Report from Sycuan

Report from Sycuan

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March 23, 2013

Editor’s note: The following report was composed and edited over a three-day period as new information became available. For purposes of clarity and accuracy, minor corrections were made, and a quote from one of the officials responsible for the meeting was added. None of these altered the main assertion of the report, which is that the gathering was unruly, and that misbehavior by some was allowed to disrupt an important meeting.

Regarding the composition of indigenous voices preparing for the 2014 United Nations World Conference on Indigenous Peoples (WCIP), I have received disturbing reports from observers at the North American Preparatory Meeting held at Sycuan three weeks ago. Without getting into the recommendations emanating from the North American meeting to be considered at the Global Preparatory Indigenous Peoples Conference at Alta, Norway in June, it is essential at present to consider the dysfunctional process sanctioned by the UN, and incorporate our analyses of this and other events affecting the implementation of UNDRIP (the UN Declaration on the Rights of Indigenous Peoples), of which the WCIP is an integral part.

The WCIP was proposed by the State of Bolivia, and approved by the UN General Assembly.  It is the first conference since the passage of UNDRIP in 2007, where the states of the world will convene for the express purpose of considering recommendations from the indigenous peoples of the world specifically relevant to advancing indigenous self-determination.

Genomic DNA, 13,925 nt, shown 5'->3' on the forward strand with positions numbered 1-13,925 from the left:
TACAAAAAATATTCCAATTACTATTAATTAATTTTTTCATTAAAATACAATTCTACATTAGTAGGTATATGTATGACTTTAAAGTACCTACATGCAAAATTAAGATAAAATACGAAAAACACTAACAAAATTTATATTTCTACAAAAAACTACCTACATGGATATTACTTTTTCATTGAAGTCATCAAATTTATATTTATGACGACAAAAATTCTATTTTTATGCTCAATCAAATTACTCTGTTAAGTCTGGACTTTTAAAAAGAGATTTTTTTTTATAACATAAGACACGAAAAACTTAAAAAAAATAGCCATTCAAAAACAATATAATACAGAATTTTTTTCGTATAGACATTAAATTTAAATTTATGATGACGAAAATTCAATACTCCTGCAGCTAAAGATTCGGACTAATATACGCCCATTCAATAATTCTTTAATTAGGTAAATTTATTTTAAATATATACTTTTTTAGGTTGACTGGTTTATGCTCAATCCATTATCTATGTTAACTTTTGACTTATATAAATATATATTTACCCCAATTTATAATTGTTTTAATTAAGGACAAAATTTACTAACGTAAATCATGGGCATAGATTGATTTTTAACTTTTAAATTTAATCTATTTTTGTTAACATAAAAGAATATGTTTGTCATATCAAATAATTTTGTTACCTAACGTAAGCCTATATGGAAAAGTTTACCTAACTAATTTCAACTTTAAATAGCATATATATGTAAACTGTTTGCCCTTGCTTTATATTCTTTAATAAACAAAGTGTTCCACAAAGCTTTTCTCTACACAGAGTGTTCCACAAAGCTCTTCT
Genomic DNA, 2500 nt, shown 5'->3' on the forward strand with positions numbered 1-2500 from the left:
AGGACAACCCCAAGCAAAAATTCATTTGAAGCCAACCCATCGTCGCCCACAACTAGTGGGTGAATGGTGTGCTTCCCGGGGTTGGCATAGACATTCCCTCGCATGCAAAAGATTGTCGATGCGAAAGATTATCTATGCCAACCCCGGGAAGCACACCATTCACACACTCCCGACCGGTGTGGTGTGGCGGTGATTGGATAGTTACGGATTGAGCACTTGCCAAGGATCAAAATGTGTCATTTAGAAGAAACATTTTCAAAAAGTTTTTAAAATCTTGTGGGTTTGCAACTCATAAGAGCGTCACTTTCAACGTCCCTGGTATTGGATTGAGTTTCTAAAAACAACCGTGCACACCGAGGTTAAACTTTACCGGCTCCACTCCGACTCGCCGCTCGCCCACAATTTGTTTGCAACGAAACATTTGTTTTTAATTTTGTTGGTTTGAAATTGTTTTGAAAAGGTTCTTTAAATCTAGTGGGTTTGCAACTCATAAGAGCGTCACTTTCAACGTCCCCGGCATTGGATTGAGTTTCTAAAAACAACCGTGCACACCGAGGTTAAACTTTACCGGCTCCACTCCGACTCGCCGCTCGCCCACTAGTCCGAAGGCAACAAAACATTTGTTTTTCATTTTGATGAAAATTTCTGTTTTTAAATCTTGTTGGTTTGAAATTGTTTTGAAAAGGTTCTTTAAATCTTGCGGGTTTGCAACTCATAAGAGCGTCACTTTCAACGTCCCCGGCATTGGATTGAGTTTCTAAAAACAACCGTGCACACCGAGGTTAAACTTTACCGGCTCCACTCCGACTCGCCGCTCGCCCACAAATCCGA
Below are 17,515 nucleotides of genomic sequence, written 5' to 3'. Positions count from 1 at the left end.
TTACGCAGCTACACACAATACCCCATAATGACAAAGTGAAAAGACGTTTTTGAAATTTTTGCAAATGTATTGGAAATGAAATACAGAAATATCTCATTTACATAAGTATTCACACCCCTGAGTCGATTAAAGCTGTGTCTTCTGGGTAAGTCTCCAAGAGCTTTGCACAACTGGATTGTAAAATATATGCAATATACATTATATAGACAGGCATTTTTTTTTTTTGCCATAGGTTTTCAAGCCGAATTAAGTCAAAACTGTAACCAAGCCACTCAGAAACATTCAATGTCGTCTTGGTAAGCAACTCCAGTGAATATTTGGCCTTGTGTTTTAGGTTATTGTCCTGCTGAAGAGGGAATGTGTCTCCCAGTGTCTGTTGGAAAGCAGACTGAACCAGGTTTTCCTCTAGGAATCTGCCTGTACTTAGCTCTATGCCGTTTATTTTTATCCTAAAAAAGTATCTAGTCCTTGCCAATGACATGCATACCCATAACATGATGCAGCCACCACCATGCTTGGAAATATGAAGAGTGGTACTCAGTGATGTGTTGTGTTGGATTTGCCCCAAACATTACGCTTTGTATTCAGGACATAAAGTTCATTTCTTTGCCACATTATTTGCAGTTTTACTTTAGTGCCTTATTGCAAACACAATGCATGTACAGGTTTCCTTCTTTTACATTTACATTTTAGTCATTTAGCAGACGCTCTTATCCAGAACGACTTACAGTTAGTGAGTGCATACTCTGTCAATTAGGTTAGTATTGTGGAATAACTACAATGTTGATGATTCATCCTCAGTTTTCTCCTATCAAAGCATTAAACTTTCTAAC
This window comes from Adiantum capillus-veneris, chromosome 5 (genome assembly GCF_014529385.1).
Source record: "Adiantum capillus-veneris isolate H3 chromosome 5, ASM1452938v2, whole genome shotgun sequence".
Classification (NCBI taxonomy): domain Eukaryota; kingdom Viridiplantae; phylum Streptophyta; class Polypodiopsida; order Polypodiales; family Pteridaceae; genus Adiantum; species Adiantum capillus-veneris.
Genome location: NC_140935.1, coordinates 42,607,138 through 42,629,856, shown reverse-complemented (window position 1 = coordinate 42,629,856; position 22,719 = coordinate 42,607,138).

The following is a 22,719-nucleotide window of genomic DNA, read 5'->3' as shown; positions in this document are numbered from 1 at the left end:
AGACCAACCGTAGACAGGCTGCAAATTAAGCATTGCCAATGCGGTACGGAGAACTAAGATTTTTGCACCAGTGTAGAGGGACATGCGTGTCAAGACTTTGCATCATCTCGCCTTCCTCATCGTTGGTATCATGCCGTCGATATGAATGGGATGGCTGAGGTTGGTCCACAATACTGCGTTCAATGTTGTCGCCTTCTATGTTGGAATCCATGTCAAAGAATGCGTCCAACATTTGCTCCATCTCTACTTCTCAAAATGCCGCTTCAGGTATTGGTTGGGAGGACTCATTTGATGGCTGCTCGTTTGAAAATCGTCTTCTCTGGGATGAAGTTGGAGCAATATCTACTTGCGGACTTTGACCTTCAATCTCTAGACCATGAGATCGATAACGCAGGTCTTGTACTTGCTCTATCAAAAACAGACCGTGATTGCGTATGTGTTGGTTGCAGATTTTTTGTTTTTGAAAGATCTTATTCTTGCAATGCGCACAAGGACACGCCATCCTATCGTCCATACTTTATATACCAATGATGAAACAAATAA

The UN — an organization of states that excludes indigenous nations — has nevertheless established a Permanent Forum on Indigenous Issues (UNPFII), a Special Rapporteur on the Rights of Indigenous Peoples, and a Global Coordinating Group (GCG) for the purpose of planning and convening the World Conference on Indigenous Peoples. While the implementation of UNDRIP is of vital concern to indigenous nations, it is in the very nature of the UN design of addressing these vital concerns that indigenous nations find some of their greatest challenges.

To wit, the Global Coordinating Group  — responsible for coordinating the regional and global gatherings in advance of WCIP — was selected by the UNPFII, but hosting of the preparatory meeting at Sycuan was handled by the North American Indigenous Peoples Caucus (NAIPC)–a group of individuals apparently from NGOs. According to the UNPFII report on the preparations and participation leading up to the WCIP, the UNPFII recommended in items #68-83 that indigenous nations, councils, institutions and parliaments be accredited to participate in the WCIP, but said nothing about the establishment,  selection or composition of a North American Indigenous Peoples Caucus.